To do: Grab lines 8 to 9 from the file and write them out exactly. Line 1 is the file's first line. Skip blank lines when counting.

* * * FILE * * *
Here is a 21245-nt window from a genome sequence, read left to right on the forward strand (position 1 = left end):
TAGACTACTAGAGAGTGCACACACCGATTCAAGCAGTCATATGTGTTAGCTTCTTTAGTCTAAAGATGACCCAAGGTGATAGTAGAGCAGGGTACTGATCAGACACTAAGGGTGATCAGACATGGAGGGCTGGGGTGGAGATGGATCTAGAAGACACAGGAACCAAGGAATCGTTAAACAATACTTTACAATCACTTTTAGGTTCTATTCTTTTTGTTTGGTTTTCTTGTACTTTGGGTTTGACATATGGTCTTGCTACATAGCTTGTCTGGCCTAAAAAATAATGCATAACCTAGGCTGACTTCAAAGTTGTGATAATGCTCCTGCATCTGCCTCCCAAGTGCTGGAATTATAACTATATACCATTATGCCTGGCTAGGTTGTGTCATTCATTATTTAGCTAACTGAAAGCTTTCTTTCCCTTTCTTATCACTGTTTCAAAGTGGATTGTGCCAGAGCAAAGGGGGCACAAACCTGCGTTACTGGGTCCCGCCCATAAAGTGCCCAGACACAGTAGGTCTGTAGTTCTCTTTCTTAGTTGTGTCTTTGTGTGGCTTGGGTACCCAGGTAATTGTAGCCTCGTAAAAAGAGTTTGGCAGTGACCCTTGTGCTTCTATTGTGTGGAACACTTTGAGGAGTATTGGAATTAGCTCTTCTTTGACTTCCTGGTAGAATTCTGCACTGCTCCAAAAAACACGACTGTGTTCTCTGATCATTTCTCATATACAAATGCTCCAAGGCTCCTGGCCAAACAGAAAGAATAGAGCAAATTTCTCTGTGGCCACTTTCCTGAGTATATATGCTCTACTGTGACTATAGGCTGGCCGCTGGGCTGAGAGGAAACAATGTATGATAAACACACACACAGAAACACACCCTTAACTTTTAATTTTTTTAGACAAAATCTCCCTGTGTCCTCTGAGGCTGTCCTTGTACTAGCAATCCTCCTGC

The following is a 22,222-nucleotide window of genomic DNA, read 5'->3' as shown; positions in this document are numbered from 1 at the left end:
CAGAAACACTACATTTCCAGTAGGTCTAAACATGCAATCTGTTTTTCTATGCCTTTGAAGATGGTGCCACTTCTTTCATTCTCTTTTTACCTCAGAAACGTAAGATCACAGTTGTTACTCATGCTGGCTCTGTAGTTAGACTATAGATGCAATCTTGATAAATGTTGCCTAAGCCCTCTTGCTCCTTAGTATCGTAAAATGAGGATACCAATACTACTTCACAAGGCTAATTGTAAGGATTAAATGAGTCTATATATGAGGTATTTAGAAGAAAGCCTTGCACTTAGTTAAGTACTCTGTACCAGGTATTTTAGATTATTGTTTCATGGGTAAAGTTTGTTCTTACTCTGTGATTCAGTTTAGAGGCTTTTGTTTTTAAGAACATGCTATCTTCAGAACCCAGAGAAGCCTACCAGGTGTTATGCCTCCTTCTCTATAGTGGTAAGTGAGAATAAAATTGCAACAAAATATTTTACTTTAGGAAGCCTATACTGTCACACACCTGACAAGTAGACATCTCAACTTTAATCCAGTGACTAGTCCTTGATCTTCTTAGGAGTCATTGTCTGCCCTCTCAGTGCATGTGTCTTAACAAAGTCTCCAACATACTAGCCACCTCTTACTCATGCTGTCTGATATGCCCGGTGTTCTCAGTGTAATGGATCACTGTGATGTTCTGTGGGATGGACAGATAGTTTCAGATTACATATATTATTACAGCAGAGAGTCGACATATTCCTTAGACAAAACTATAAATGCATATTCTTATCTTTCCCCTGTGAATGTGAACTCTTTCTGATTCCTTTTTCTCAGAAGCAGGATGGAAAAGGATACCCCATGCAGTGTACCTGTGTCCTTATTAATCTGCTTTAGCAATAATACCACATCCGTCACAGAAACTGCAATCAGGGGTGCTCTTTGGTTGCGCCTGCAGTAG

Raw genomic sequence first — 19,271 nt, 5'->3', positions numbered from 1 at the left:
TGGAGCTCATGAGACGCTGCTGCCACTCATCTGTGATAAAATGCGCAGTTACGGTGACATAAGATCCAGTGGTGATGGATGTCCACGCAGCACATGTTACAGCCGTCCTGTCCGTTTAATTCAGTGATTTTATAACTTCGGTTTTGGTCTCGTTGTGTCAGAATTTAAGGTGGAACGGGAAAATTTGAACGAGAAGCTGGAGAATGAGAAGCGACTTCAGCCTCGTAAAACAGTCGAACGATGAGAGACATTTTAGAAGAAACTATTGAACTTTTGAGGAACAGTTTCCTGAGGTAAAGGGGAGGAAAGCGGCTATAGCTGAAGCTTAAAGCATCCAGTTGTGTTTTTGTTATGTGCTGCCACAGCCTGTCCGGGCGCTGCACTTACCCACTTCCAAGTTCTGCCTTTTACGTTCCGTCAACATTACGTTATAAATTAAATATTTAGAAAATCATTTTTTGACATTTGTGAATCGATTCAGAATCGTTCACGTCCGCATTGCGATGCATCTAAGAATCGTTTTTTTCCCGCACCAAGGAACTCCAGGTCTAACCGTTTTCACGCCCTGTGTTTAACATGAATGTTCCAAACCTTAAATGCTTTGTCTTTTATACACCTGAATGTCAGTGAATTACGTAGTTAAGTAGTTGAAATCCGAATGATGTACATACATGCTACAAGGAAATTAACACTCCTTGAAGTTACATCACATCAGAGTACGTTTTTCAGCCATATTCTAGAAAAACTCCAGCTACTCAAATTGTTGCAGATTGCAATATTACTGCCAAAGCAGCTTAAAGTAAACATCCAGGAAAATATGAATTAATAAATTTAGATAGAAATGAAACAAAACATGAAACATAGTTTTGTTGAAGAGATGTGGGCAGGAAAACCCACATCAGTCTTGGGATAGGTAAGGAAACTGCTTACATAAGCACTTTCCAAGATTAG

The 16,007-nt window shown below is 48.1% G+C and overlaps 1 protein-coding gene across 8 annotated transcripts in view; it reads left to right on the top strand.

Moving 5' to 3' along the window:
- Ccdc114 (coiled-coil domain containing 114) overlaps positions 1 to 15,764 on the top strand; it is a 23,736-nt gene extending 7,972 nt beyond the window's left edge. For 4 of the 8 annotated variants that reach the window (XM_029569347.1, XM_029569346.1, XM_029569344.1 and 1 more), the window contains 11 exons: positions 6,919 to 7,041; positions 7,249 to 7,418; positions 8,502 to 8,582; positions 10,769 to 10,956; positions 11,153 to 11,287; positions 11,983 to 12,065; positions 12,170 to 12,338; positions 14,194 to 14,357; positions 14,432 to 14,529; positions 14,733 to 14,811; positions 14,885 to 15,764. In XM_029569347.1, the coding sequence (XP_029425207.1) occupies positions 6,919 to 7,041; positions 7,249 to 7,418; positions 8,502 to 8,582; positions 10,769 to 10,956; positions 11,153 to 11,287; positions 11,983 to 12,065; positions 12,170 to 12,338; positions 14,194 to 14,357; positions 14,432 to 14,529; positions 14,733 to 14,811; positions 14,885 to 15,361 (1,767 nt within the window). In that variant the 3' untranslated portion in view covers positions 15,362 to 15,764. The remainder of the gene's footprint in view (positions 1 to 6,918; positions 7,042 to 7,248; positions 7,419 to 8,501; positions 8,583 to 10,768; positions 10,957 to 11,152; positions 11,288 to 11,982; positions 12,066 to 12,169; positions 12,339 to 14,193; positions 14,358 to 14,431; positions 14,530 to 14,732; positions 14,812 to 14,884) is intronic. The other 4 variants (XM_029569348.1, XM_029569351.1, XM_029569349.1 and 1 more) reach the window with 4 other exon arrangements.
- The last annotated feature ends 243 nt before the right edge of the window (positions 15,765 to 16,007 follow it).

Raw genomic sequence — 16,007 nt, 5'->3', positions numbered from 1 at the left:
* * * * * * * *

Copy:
Moving 5' to 3' along the window:
- Ccdc114 (coiled-coil domain containing 114) overlaps positions 1 to 15,764 on the top strand; it is a 23,736-nt gene extending 7,972 nt beyond the window's left edge. For 4 of the 8 annotated variants that reach the window (XM_029569347.1, XM_029569346.1, XM_029569344.1 and 1 more), the window contains 11 exons: positions 6,919 to 7,041; positions 7,249 to 7,418; positions 8,502 to 8,582; positions 10,769 to 10,956; positions 11,153 to 11,287; positions 11,983 to 12,065; positions 12,170 to 12,338; positions 14,194 to 14,357; positions 14,432 to 14,529; positions 14,733 to 14,811; positions 14,885 to 15,764. In XM_029569347.1, the coding sequence (XP_029425207.1) occupies positions 6,919 to 7,041; positions 7,249 to 7,418; positions 8,502 to 8,582; positions 10,769 to 10,956; positions 11,153 to 11,287; positions 11,983 to 12,065; positions 12,170 to 12,338; positions 14,194 to 14,357; positions 14,432 to 14,529; positions 14,733 to 14,811; positions 14,885 to 15,361 (1,767 nt within the window). In that variant the 3' untranslated portion in view covers positions 15,362 to 15,764. The remainder of the gene's footprint in view (positions 1 to 6,918; positions 7,042 to 7,248; positions 7,419 to 8,501; positions 8,583 to 10,768; positions 10,957 to 11,152; positions 11,288 to 11,982; positions 12,066 to 12,169; positions 12,339 to 14,193; positions 14,358 to 14,431; positions 14,530 to 14,732; positions 14,812 to 14,884) is intronic. The other 4 variants (XM_029569348.1, XM_029569351.1, XM_029569349.1 and 1 more) reach the window with 4 other exon arrangements.